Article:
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It's a Trademark! OFF-TOPIC
- Subject: It's a Trademark! OFF-TOPIC
- From: Marc James Small <msmall >
- Date: Sun, 01 Dec 1996 23:41:18 -0500
At 01:33 AM 12/2/96 +0000, you wrote:
>This is more a Zeiss query than a Rollei query I suppose so apologies to
>all- I just ordered a Super Ikonta A 531 which apparently has an Opton
>Tessar ?/f3.5 also. What I'm curious about is- what is the difference
>between an Option Tessar and a Tessar? And any knowledge/opinions about
Boy, you guys REALLY ought to rush out and buy Barringer & Small, THE ZEISS
COMPENDIUM, where all this is covered. (Just a friendly -- and QUITE
non-commercial! -- hint.)
At the end of WWII, the Zeiss Jena plant, their main facility, fell into the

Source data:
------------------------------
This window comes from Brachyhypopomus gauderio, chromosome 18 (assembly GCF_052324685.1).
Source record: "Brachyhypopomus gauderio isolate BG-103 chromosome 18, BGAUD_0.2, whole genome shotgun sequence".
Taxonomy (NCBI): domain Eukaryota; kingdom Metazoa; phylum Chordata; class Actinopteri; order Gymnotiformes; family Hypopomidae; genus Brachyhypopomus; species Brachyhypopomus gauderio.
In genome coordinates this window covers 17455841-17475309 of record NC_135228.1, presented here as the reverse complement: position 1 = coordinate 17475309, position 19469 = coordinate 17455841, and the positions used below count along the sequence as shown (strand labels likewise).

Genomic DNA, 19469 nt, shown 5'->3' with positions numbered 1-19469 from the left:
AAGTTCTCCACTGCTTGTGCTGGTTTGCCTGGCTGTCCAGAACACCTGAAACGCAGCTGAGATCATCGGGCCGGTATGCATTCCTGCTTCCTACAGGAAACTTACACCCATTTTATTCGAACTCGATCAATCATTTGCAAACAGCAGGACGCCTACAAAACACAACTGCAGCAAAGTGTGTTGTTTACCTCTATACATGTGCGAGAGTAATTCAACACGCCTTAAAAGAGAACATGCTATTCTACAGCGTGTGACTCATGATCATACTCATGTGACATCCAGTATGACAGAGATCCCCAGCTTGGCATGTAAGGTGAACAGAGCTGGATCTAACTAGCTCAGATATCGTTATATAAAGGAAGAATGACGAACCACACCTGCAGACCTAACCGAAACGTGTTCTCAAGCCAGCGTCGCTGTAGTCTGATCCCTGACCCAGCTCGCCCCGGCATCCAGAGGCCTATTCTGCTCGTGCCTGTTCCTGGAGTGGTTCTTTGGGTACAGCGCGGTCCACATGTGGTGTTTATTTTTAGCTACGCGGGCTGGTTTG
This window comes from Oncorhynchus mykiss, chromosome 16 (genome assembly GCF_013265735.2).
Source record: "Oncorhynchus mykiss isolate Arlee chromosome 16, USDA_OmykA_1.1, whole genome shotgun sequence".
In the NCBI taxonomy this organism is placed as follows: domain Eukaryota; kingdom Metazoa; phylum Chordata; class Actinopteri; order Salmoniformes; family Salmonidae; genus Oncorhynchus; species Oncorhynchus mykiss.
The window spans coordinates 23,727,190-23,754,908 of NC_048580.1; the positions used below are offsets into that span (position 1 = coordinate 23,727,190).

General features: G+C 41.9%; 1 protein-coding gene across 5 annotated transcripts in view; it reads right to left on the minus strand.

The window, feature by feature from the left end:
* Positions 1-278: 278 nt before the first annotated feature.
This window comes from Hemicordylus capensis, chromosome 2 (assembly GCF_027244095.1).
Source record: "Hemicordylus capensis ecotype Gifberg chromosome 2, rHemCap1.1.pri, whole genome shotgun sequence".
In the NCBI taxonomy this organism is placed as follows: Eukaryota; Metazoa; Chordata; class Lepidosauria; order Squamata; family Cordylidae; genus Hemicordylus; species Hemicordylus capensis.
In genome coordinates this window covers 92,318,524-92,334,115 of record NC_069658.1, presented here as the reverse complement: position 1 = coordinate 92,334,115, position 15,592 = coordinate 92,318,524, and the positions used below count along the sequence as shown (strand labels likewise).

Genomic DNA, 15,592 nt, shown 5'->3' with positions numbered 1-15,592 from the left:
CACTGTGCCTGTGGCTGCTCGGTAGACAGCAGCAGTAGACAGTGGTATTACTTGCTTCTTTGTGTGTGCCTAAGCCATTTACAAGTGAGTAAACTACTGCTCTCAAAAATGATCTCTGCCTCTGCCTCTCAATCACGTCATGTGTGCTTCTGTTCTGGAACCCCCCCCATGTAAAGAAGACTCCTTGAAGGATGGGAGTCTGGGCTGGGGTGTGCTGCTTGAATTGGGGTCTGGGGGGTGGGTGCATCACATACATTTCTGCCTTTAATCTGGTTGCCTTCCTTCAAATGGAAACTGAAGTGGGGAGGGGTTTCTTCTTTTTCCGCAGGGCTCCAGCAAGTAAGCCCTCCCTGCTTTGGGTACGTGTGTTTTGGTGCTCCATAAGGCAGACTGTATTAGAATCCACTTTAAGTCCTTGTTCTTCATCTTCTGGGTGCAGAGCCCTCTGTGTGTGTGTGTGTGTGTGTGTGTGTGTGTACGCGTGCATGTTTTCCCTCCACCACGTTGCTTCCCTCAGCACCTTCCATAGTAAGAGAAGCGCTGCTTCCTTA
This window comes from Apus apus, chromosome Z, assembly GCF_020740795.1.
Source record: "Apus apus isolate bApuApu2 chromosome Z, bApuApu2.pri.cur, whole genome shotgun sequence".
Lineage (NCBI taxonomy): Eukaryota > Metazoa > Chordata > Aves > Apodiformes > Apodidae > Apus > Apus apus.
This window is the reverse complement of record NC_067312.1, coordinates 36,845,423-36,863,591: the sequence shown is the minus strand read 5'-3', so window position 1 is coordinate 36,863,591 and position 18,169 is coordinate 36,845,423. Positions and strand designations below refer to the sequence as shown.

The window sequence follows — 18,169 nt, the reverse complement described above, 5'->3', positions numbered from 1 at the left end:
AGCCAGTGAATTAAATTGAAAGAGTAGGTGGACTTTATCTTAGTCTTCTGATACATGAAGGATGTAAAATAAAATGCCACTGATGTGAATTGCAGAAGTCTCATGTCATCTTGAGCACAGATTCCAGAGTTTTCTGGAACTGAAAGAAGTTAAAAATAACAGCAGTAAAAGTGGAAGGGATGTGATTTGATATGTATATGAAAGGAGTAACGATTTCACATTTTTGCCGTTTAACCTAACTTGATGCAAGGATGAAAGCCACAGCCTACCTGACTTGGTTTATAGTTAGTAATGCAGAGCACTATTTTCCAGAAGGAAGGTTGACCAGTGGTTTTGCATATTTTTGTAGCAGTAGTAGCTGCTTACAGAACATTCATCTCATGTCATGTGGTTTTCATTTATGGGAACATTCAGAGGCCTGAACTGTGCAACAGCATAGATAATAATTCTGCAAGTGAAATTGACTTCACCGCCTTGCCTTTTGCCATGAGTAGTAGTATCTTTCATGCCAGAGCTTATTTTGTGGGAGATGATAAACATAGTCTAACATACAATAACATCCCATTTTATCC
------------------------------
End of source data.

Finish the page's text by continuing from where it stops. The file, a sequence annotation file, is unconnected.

hands of the Russians who were not then at war with the Japanese Empire.
The Allies were interested in using Zeiss optics for the Pacific War,
especially if it became protracted. The primary interest was in medical lab
stuff; they also wanted the Pleon aerial-recon lens, but this was being
produced at a small Zeiss plant in Munich. Therefore, the US Army moved
several hundred of the Zeiss production and design folks to the American
zone and gave them an unused plant, one built, ironically, to make aircraft
landing gear for the Leitz concern (NOT the Leica camera folks, another
company, another family.) This plant was at Oberkochen.
Lenses made at Oberkochen bore the Zeiss-Opton name until the West German
courts awarded the Western firm full ownership of Zeiss patents and
trademarks. From 1 September '53, Zeiss-Opton was replaced by 'Carl Zeiss',
still used today.
The Tessar was tweaked a bit, but not markedly redesigned. A Zeiss-Opton
Tessar is fundamentally identical to the Prewar (Carl Zeiss Jena) lens save
for its coating.
msmall FAX: +540/343-7315
Cha robh bas fir gun ghras fir!
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